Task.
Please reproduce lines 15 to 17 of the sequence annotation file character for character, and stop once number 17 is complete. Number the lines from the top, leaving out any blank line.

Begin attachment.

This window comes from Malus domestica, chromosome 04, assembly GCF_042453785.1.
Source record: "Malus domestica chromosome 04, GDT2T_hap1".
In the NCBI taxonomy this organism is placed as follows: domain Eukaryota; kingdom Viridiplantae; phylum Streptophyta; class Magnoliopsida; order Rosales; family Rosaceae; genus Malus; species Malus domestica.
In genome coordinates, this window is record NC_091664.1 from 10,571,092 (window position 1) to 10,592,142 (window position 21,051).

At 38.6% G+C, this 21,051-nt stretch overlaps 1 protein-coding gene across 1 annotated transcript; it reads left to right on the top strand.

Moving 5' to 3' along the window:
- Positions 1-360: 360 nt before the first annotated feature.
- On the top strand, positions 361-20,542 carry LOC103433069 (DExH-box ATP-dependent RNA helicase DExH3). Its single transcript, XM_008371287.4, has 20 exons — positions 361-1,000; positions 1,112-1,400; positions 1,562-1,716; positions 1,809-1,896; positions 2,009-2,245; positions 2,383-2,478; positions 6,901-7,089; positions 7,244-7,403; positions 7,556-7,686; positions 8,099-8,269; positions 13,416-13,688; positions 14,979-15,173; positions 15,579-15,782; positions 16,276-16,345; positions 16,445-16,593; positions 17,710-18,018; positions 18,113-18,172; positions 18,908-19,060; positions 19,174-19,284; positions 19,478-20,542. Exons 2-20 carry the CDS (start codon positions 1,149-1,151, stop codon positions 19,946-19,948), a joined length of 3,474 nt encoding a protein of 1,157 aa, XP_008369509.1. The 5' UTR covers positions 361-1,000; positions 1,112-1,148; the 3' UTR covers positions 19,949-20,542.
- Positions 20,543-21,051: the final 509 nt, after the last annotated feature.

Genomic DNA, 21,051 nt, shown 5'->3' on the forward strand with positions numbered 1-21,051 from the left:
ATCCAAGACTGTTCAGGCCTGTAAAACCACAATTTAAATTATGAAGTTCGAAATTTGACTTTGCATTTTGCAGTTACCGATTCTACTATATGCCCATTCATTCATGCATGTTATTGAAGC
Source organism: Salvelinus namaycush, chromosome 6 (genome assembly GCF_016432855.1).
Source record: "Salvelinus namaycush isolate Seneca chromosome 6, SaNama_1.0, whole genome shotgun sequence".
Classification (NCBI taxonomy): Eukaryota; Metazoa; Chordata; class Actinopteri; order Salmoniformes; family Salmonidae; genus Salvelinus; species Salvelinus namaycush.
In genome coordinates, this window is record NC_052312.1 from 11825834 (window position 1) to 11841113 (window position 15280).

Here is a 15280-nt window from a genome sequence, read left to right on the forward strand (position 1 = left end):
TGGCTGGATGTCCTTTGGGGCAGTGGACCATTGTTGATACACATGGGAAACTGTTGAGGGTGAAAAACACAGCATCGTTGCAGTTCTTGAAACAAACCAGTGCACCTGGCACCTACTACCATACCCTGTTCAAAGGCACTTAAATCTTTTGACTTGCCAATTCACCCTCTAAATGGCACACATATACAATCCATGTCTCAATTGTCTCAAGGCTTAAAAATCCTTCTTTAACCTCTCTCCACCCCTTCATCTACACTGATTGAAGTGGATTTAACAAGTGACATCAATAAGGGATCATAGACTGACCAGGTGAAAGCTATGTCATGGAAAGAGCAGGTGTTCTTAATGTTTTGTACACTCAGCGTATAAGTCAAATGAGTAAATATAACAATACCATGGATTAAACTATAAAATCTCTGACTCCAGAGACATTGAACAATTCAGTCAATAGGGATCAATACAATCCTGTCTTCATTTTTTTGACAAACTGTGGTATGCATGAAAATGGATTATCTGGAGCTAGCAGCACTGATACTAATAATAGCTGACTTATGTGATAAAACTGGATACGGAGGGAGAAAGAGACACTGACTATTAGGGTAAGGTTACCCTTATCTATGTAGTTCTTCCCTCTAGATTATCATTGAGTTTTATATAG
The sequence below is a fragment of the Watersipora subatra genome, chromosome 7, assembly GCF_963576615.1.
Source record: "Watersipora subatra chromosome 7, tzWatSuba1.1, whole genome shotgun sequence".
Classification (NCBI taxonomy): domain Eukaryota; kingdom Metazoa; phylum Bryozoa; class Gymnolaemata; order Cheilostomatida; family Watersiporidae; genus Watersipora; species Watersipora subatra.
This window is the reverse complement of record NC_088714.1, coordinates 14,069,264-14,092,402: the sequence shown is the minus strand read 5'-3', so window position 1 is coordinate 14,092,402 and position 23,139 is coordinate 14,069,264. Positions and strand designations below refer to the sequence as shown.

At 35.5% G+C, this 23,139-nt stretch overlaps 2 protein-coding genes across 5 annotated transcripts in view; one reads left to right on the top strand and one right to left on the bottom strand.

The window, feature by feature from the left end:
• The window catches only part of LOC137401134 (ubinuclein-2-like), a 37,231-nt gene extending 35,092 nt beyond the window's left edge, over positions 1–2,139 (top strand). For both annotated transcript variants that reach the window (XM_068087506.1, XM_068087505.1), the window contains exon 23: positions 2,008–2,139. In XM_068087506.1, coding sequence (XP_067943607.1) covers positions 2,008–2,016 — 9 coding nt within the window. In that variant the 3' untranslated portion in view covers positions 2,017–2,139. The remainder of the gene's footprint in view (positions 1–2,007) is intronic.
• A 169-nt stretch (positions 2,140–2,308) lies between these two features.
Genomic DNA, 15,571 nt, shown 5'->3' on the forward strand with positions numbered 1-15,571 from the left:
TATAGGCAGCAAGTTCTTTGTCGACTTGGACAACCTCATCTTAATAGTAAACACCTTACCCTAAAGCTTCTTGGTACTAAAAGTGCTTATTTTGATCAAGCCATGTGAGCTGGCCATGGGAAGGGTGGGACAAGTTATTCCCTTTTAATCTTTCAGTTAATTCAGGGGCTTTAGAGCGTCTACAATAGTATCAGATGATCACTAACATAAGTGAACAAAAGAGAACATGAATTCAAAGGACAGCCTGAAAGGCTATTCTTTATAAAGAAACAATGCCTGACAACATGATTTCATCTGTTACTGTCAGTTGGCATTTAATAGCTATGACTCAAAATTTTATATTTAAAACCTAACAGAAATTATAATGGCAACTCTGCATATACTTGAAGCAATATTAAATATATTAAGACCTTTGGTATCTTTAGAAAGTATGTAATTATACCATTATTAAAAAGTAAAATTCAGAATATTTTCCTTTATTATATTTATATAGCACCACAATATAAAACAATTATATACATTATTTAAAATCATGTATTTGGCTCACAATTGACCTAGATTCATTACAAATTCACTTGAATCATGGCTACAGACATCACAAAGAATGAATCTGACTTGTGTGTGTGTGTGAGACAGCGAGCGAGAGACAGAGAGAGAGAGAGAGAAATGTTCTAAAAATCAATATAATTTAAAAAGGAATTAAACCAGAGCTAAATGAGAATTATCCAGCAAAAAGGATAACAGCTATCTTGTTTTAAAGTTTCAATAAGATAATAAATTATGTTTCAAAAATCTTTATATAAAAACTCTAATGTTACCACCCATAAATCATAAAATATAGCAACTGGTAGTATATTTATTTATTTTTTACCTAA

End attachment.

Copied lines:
In genome coordinates, this window is record NC_052312.1 from 11825834 (window position 1) to 11841113 (window position 15280).

Here is a 15280-nt window from a genome sequence, read left to right on the forward strand (position 1 = left end):
TGGCTGGATGTCCTTTGGGGCAGTGGACCATTGTTGATACACATGGGAAACTGTTGAGGGTGAAAAACACAGCATCGTTGCAGTTCTTGAAACAAACCAGTGCACCTGGCACCTACTACCATACCCTGTTCAAAGGCACTTAAATCTTTTGACTTGCCAATTCACCCTCTAAATGGCACACATATACAATCCATGTCTCAATTGTCTCAAGGCTTAAAAATCCTTCTTTAACCTCTCTCCACCCCTTCATCTACACTGATTGAAGTGGATTTAACAAGTGACATCAATAAGGGATCATAGACTGACCAGGTGAAAGCTATGTCATGGAAAGAGCAGGTGTTCTTAATGTTTTGTACACTCAGCGTATAAGTCAAATGAGTAAATATAACAATACCATGGATTAAACTATAAAATCTCTGACTCCAGAGACATTGAACAATTCAGTCAATAGGGATCAATACAATCCTGTCTTCATTTTTTTGACAAACTGTGGTATGCATGAAAATGGATTATCTGGAGCTAGCAGCACTGATACTAATAATAGCTGACTTATGTGATAAAACTGGATACGGAGGGAGAAAGAGACACTGACTATTAGGGTAAGGTTACCCTTATCTATGTAGTTCTTCCCTCTAGATTATCATTGAGTTTTATATAG